Poor Raja Pervaiz Ashraf. Anywhere else, the prime minister would have been praised for resolving months of deadlock with an ally as important as the United States. But last week, Ashraf was met with nothing but scorn when Pakistan agreed to reopen key supply routes to Afghanistan following a U.S. apology for a NATO airstrike last November that killed 24 Pakistani soldiers.
The announcement couldn’t have come at a worse time for the 61-year-old newly elected prime minister. According to recent polls, some 74 percent of Pakistanis now view the U.S. as an enemy, while some 40 percent say American aid has had a “mostly negative” impact on their country. Capitalizing on this sentiment, several opposition parties have already criticized the government’s decision to make amends with America. And Ashraf, an amiable two-term member of Parliament, has become the convenient recipient of this wrath—despite widespread speculation that no decision on reopening the supply routes could have been made without the Army’s permission.
This is hardly the first time that Ashraf has served as a scapegoat for Pakistan’s problems. Although he is widely supported by the government’s ruling coalition, Ashraf is Pakistan’s former federal water and power minister, and has long been hated by average Pakistanis for his inability to curb the country’s crippling power outages. These chronic, nationwide blackouts have resulted in mass protests and serve as daily reminders of the government’s failure to deliver on its most basic commitments. The reaction to Ashraf can be so virulent at times that many believe his Pakistan Peoples Party may be forced to call early elections and subsequently lose influence.
What ultimately may doom Ashraf, however, is an intensifying quarrel between the government and Pakistan’s Supreme Court. As it stands, members of the court seem to dislike him. In March they declared that all power projects implemented on his watch were illegal. And because of Ashraf’s perceived loyalty to President Asif Ali Zardari, his election last month—he won 70 percent of the vote in the National Assembly—was seen by the court as a provocation, according to analysts.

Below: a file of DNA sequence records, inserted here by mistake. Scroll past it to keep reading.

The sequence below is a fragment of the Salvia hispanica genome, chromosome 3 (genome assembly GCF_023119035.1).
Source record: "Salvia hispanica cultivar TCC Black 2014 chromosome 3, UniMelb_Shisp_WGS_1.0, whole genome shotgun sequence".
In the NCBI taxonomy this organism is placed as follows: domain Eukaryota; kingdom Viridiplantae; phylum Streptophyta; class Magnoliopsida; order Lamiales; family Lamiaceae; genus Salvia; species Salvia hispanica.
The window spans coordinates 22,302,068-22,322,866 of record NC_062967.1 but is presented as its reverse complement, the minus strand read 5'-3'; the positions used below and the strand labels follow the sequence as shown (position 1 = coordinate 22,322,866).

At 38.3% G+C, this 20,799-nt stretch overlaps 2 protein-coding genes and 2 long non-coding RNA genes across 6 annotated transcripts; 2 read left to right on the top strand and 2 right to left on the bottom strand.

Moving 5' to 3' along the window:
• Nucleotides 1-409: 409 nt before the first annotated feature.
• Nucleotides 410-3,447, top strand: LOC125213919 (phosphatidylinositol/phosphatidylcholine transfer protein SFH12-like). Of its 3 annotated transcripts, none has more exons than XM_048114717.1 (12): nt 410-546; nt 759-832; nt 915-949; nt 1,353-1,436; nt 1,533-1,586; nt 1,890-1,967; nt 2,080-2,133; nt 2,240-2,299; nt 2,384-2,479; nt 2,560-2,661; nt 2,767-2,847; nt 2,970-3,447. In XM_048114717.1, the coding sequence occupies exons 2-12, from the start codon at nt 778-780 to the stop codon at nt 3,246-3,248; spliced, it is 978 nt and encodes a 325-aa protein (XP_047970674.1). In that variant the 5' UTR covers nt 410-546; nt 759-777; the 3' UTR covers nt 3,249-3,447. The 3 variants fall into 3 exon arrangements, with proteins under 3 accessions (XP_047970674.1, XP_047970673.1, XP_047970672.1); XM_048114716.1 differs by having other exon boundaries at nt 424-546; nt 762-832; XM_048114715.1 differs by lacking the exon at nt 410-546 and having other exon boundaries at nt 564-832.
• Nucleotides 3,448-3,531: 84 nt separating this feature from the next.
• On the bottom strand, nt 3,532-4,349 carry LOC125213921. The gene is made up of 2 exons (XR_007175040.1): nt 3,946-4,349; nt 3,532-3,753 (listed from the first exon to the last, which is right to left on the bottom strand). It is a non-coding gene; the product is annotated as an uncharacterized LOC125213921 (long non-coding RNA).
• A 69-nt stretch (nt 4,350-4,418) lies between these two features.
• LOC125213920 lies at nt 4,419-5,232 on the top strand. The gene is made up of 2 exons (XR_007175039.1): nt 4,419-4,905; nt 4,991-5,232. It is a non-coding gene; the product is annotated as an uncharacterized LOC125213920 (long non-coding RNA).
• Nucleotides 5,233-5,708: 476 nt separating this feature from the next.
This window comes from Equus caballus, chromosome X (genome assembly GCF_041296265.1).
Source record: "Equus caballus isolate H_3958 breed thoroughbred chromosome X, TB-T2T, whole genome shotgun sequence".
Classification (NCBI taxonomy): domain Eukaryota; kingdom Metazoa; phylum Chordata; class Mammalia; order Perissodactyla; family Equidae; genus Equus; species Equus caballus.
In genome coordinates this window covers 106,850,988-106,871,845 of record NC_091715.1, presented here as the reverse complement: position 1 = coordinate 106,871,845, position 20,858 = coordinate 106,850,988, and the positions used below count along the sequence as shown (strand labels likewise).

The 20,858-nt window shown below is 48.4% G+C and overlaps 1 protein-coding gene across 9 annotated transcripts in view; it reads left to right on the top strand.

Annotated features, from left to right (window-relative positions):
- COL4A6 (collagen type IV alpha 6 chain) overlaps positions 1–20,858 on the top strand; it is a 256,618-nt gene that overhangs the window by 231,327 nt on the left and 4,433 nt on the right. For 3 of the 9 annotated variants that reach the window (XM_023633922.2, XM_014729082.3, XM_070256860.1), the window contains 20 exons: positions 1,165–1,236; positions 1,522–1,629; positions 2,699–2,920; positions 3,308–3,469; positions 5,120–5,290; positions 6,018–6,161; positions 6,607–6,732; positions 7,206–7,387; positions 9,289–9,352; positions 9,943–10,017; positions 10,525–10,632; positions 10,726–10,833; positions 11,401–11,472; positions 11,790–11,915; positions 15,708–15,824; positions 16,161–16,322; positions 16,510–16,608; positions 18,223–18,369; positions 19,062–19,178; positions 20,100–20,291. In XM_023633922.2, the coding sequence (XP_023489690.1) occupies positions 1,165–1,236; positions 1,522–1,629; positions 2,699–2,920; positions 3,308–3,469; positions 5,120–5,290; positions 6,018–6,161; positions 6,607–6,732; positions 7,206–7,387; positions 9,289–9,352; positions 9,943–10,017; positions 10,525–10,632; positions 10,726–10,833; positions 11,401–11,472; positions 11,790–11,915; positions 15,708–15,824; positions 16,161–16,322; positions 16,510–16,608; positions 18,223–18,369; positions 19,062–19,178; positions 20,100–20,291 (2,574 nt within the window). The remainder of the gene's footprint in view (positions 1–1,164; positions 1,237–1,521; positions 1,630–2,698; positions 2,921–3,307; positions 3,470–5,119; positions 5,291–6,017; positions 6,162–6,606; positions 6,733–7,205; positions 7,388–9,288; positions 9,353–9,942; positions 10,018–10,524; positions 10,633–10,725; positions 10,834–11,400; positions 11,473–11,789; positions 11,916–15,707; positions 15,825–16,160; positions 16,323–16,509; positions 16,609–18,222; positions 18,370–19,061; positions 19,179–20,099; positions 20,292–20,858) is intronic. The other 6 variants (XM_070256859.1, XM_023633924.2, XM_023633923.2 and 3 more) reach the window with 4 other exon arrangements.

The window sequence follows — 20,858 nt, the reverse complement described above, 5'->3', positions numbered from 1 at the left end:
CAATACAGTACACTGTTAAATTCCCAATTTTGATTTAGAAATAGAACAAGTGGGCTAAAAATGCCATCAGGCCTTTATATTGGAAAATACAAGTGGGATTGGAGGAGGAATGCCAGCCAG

The court has long wanted the government to request that Swiss authorities reopen money-laundering charges against Zardari. Last month, the justices sacked Ashraf’s predecessor, Yousaf Raza Gilani, for allegedly refusing to take such action. The court has never charged Ashraf with any crimes, but that could change on July 12 when he must formally inform the judiciary whether he intends to let the Swiss investigate the president. Meanwhile, the Lahore High Court has asked Zardari to either relinquish his post as president or give up his party’s leadership to maintain the neutrality of his office. No matter what he decides, Ashraf, the country’s 25th prime minister, could become a casualty in the process. And the government may soon be looking for prime minister No. 26.
Jahanzeb Aslam is deputy editor of Newsweek Pakistan.